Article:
Monday, October 31, 2011

Just a coincidence ...

... or meant to be? I don't know but this is, well, weird. In a round about way whilst looking for a girlfriend's postal address this morning (heh Susan!) I stumbled (quite literally) upon some old journaling for a layout I did back in 2009. The weird bit about it is I wrote this journaling exactly two years ago to the day! Coincidence? Meant to be?

Again, I don't know, but it's a topic close to my heart and the resulting layout is a favourite of mine, so without further ado ...

ms & me
published in 'A challenging reality' by Jeni O'Connor
Scrapbook Creations No. 76 (Vol 9 No 1)
products used:
Prismatics cardstock; Scenic Route patterned paper - Cape Town Oswald Road Red, Sumner Cherry Avenue, Sumner Ryan Avenue; chipboard - ScrapFX large tree, Scrapware house, Maya Road birds of a feather, Collections hearts, Buzz 'n Bloom date, Scenic Route Everyday Moments; Li'l Davis Designs vintage wood shapes; Carolee's Creations Adornit Sleek Red alphas; dies - Cuttlebug You're Not the Boss of Me alphas, Sizzix Cloud #2; Radiant Rain dauber - Hot Cinnamon; Tattered Angels Glimmer Mist - Slate; ColorBox fluid chalk ink pad - Warm Red; Inkssentials Glossy Accents; Sharpie Ultra Fine Point black pen; green buttons, embroidery and machine cotton

This is the journaling I had written for the magazine as a bit of an 'intro' for my layout. I hope I eventually printed it and stuck it on the back ...

In 2001 approximately 15,000 Australians had MS. That year, the Australian population was estimated to be 19.6 million. I am one of those 15,000 Australians and this is my story.

The last few days in Melbourne have been hot and humid. That's bad news for me. I experience extreme heat intolerance. When my body heats up, my nerve pathways slow down. I slow down. Yesterday, I stubbornly struggled to complete the washing when I knew I should have rested. Today I am bedridden. It sounds simple ... cause and effect. But where in that equation is choice? As my MS progressed I lost the right to make choices about my life, choices I had previously taken for granted.

I have faced, and continue to face, constant change, loss of independence, and early retirement; daily injections, weight gain, chronic fatigue, heat intolerance, scrambled cognitive function, continence pads, depression, ongoing grief, anger, frustration, loneliness and social isolation. I do not know what I will have to face in the future. This is not the life I chose.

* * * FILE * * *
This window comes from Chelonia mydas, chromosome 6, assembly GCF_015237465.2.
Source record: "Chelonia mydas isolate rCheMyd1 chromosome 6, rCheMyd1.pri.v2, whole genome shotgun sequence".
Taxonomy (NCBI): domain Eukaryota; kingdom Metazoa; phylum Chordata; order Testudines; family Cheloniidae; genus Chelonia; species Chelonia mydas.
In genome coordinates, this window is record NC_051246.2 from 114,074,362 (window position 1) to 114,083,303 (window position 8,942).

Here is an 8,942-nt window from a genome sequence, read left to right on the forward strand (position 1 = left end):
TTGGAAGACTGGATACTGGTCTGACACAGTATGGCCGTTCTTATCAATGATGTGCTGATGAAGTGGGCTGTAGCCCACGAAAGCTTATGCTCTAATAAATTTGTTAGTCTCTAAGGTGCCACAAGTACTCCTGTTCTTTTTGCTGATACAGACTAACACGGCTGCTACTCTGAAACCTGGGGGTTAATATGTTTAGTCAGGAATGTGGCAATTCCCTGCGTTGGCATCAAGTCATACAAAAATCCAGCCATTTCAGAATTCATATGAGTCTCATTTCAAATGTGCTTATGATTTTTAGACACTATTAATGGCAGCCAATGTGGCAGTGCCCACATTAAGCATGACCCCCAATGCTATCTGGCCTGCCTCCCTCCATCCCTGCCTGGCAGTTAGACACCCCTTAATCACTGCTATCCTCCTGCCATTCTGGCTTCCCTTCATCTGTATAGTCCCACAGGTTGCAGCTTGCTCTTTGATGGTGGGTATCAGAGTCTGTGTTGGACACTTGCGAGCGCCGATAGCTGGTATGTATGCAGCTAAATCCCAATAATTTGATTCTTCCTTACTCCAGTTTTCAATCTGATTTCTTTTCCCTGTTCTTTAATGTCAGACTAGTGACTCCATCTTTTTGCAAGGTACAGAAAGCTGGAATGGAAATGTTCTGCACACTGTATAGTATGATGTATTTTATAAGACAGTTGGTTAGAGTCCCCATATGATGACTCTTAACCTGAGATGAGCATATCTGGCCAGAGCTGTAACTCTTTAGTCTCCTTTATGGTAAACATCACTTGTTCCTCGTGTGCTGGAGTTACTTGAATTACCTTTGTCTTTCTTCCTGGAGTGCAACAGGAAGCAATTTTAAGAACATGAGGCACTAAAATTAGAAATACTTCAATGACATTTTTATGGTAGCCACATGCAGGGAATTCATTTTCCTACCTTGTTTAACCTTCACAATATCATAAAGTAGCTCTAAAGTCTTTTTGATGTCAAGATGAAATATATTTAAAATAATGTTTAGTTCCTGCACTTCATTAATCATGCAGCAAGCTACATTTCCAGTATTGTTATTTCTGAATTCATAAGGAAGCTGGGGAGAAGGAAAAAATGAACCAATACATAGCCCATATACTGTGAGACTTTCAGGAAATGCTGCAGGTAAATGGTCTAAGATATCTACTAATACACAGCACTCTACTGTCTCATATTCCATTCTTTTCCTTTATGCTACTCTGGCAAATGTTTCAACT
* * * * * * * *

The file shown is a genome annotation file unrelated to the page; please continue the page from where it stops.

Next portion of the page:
For me, no sugar coating it or putting on a brave, happy face, this is what it is like to live with MS. A daily, sometimes futile, and always unpredictable, struggle. A struggle I choose to fight. What choice really, do I have? For someone with an indomitable spirit, to 'surrender' is not an option.

By not surrendering to the boundaries of my MS, I have found new life paths to follow. Scrapbooking has been one of them, and one the MS Society recognised in 2006 by awarding me a scholarship to help me pursue my dreams. Dreams I have achieved. I have made many new friends, both with and without MS. Although I have been bedridden today, I do not have to worry about getting ready for work tomorrow. I have the flexibility of free time to focus on my health and fitness ... although not always with success. My husband and I are now building our dream home (with an enormous scrapping studio!), having sold our previous home when it became an unsuitable environment for me to live in. The question of whether to continue trying to have a family, or not, has been answered for me. I am now free to enjoy the benefits of being middle-aged without children. These are some of the aspects of my MS I have chosen to embrace.

Some say life is about choices, others say life is like a 'box of chocolates'; many believe our lives are predestined. Me? Given the choice, I know the life I would be living now ...

31st October 2009

"Multiple Sclerosis is a chronic often disabling disease that randomly attacks the central nervous system (brain and spinal cord). The progress, severity and specific symptoms of the disease cannot be predicted; symptoms may range from tingling and numbness to paralysis and blindness. MS is a devastating disease because people live with its unpredictable physical and emotional effects for the rest of their lives."
~ MS Australia


  1. Alz I remember this one, it is a very moving and informative LO.Hugs xx

  2. Alz, this is an amazing layout, and your journalling is so very poignant. You speak for many people who suffer with MS. Love you girlfriend for your courage and constitution.